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Dreams are the space between sleep and waking.  Borderlands, where we exalt in our whims or become trapped in the thorns of our fears.   They are night enchantments, where we live other lives, or distorted versions of our own,  a gossamer existence on top of our reality.  Perhaps we leave our bodies in the night, as some cultures believed, to participate in the events of our dreams.   Perhaps it’s true that there are deities who send us dreams, demons that curse us with nightmares and creatures that feed on our essence as we sleep.  Or maybe dreams are simply a way to understand the world without the intrusion of our conscious mind.  It’s no wonder that for thousands of years we’ve sought meaning from our dreams.

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Dreams don’t give up their secrets easily.  They conceal meaning behind layers of symbol and distortion, a jumble of reality and imagining.  Dreams are wisps of thoughts and impressions left behind in the memory.  Things often don’t make sense, or our recollection of them is so hazy when we wake that we can’t grasp the sense of them.  They are fluid, merging into one another.  Sometimes they are effortless, sometimes frustratingly tangled.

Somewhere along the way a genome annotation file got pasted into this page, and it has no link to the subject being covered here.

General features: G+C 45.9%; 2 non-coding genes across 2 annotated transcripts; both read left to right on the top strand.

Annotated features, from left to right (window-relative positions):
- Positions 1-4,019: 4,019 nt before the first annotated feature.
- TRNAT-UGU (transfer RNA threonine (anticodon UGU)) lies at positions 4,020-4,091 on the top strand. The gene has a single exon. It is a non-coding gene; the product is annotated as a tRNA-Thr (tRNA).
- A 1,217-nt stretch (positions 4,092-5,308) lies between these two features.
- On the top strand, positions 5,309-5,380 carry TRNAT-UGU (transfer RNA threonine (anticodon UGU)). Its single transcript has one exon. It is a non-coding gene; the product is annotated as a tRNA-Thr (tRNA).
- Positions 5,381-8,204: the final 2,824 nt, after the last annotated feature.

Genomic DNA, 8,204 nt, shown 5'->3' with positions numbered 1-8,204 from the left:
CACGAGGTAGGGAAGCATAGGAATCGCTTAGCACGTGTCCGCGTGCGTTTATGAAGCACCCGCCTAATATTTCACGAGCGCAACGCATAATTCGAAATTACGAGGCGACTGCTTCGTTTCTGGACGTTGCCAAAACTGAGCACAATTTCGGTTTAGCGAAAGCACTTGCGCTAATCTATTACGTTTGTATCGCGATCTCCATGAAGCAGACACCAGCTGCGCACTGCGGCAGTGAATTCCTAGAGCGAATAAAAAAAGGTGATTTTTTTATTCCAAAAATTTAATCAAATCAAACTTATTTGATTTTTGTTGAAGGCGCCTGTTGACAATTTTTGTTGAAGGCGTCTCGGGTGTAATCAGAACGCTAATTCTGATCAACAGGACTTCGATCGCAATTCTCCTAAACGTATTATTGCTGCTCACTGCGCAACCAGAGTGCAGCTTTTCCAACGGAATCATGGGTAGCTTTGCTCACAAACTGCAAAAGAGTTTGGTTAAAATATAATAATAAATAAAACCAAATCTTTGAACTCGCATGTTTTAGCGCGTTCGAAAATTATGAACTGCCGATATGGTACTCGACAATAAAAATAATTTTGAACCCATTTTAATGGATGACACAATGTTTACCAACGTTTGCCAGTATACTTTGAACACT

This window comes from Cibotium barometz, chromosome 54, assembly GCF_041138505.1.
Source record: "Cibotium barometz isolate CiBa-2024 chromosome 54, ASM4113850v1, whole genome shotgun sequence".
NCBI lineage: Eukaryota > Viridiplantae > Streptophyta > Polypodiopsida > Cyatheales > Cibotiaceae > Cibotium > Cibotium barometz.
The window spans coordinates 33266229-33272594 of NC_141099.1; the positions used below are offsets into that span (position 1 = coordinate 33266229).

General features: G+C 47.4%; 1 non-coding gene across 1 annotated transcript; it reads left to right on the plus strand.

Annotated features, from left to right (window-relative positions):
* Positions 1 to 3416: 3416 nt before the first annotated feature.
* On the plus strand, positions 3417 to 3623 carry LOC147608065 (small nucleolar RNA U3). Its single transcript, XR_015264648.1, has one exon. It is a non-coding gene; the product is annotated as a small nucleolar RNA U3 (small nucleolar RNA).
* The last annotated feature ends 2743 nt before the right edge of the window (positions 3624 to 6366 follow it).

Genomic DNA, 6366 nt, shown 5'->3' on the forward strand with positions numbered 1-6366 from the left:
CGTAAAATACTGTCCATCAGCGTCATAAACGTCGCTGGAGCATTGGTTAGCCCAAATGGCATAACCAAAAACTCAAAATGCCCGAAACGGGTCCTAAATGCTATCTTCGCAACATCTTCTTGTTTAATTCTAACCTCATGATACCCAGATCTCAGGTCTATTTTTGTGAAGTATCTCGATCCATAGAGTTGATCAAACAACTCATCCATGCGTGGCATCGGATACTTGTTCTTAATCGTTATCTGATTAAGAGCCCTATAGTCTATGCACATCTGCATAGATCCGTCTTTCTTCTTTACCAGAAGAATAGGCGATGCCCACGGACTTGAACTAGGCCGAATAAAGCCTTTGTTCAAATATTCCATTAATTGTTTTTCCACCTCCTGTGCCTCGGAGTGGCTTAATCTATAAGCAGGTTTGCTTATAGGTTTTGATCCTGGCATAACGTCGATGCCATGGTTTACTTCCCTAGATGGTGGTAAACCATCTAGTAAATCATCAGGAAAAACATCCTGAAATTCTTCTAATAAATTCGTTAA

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Daydreams don’t have the chaos or mystery of the dreams that seek us out in the night.  But they are another borderland: a place of drift and retreat; a slice of enchantment conjured just outside the real world.  Night dreams visit me unbidden, but I create my daydreams.  I tend to daydream when I’m stationary because daydreaming requires focus.  All those adults who have ever told a child to stop daydreaming in the misconception that they’re being idle, were mistaken.  It takes time and effort to construct a daydream, to build a world that can be seen, heard and tasted.  The line between daydreaming and visualisation is thin, lacking only intention.

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My life is imprinted with thousands of dreams, remembered and forgotten.  There are many ways to dream and I do it with a pen in my hand.  I write my daydreams down and call them stories.  What are stories, if not dreams of the imagination?  When I conjure a story it’s a type of dreaming.  There’s a space in the back of my head where the story unfolds like a reel of film.  Ephemeral and sometimes disjointed.  Like a foggy day or the blur of rain, it can be difficult to shape or grasp the sense of it.  But story-making is like lucid dreaming.  I can step inside the story and midwife it into being.